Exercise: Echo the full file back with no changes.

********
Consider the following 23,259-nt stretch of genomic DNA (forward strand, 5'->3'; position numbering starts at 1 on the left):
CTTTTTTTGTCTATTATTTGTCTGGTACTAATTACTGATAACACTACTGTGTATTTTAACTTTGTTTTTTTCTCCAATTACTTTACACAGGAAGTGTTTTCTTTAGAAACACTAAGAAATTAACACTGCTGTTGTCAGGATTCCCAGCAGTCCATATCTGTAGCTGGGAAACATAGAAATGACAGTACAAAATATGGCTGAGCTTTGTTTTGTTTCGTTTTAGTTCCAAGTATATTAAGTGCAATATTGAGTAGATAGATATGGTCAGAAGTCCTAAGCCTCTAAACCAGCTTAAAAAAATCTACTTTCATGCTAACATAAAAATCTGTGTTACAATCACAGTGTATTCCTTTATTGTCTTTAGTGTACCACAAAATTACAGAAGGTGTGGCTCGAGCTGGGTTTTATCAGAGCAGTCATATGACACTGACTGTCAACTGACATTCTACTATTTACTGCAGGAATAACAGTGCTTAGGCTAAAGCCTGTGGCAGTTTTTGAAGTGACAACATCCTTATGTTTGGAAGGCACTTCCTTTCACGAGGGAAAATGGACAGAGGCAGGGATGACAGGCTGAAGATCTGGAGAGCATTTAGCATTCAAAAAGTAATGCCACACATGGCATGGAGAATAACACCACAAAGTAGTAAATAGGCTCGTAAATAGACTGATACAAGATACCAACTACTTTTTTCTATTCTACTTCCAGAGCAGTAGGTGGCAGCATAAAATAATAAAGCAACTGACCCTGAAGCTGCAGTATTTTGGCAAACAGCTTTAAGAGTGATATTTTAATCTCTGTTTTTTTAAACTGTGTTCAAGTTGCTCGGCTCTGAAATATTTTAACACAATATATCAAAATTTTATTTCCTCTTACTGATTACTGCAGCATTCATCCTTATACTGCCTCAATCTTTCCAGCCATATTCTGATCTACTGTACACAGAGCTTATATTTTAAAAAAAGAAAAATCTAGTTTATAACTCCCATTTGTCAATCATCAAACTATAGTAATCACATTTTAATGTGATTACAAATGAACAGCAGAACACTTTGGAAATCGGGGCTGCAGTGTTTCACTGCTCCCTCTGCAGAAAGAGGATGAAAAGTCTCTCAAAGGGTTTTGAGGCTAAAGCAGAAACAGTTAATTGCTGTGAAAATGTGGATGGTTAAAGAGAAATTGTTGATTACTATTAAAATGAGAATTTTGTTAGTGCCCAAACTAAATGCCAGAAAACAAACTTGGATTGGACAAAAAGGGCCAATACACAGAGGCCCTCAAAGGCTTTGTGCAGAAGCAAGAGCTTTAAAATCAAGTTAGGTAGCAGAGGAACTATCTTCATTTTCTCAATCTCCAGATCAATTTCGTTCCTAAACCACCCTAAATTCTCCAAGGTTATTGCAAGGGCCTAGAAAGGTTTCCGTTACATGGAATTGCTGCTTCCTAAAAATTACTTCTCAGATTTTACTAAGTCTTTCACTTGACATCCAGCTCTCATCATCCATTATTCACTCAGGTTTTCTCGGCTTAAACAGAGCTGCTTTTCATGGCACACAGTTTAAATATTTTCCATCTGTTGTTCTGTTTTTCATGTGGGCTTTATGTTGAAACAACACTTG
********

Consider the following 23,259-nt stretch of genomic DNA (forward strand, 5'->3'; position numbering starts at 1 on the left):
CTTTTTTTGTCTATTATTTGTCTGGTACTAATTACTGATAACACTACTGTGTATTTTAACTTTGTTTTTTTCTCCAATTACTTTACACAGGAAGTGTTTTCTTTAGAAACACTAAGAAATTAACACTGCTGTTGTCAGGATTCCCAGCAGTCCATATCTGTAGCTGGGAAACATAGAAATGACAGTACAAAATATGGCTGAGCTTTGTTTTGTTTCGTTTTAGTTCCAAGTATATTAAGTGCAATATTGAGTAGATAGATATGGTCAGAAGTCCTAAGCCTCTAAACCAGCTTAAAAAAATCTACTTTCATGCTAACATAAAAATCTGTGTTACAATCACAGTGTATTCCTTTATTGTCTTTAGTGTACCACAAAATTACAGAAGGTGTGGCTCGAGCTGGGTTTTATCAGAGCAGTCATATGACACTGACTGTCAACTGACATTCTACTATTTACTGCAGGAATAACAGTGCTTAGGCTAAAGCCTGTGGCAGTTTTTGAAGTGACAACATCCTTATGTTTGGAAGGCACTTCCTTTCACGAGGGAAAATGGACAGAGGCAGGGATGACAGGCTGAAGATCTGGAGAGCATTTAGCATTCAAAAAGTAATGCCACACATGGCATGGAGAATAACACCACAAAGTAGTAAATAGGCTCGTAAATAGACTGATACAAGATACCAACTACTTTTTTCTATTCTACTTCCAGAGCAGTAGGTGGCAGCATAAAATAATAAAGCAACTGACCCTGAAGCTGCAGTATTTTGGCAAACAGCTTTAAGAGTGATATTTTAATCTCTGTTTTTTTAAACTGTGTTCAAGTTGCTCGGCTCTGAAATATTTTAACACAATATATCAAAATTTTATTTCCTCTTACTGATTACTGCAGCATTCATCCTTATACTGCCTCAATCTTTCCAGCCATATTCTGATCTACTGTACACAGAGCTTATATTTTAAAAAAAGAAAAATCTAGTTTATAACTCCCATTTGTCAATCATCAAACTATAGTAATCACATTTTAATGTGATTACAAATGAACAGCAGAACACTTTGGAAATCGGGGCTGCAGTGTTTCACTGCTCCCTCTGCAGAAAGAGGATGAAAAGTCTCTCAAAGGGTTTTGAGGCTAAAGCAGAAACAGTTAATTGCTGTGAAAATGTGGATGGTTAAAGAGAAATTGTTGATTACTATTAAAATGAGAATTTTGTTAGTGCCCAAACTAAATGCCAGAAAACAAACTTGGATTGGACAAAAAGGGCCAATACACAGAGGCCCTCAAAGGCTTTGTGCAGAAGCAAGAGCTTTAAAATCAAGTTAGGTAGCAGAGGAACTATCTTCATTTTCTCAATCTCCAGATCAATTTCGTTCCTAAACCACCCTAAATTCTCCAAGGTTATTGCAAGGGCCTAGAAAGGTTTCCGTTACATGGAATTGCTGCTTCCTAAAAATTACTTCTCAGATTTTACTAAGTCTTTCACTTGACATCCAGCTCTCATCATCCATTATTCACTCAGGTTTTCTCGGCTTAAACAGAGCTGCTTTTCATGGCACACAGTTTAAATATTTTCCATCTGTTGTTCTGTTTTTCATGTGGGCTTTATGTTGAAACAACACTTG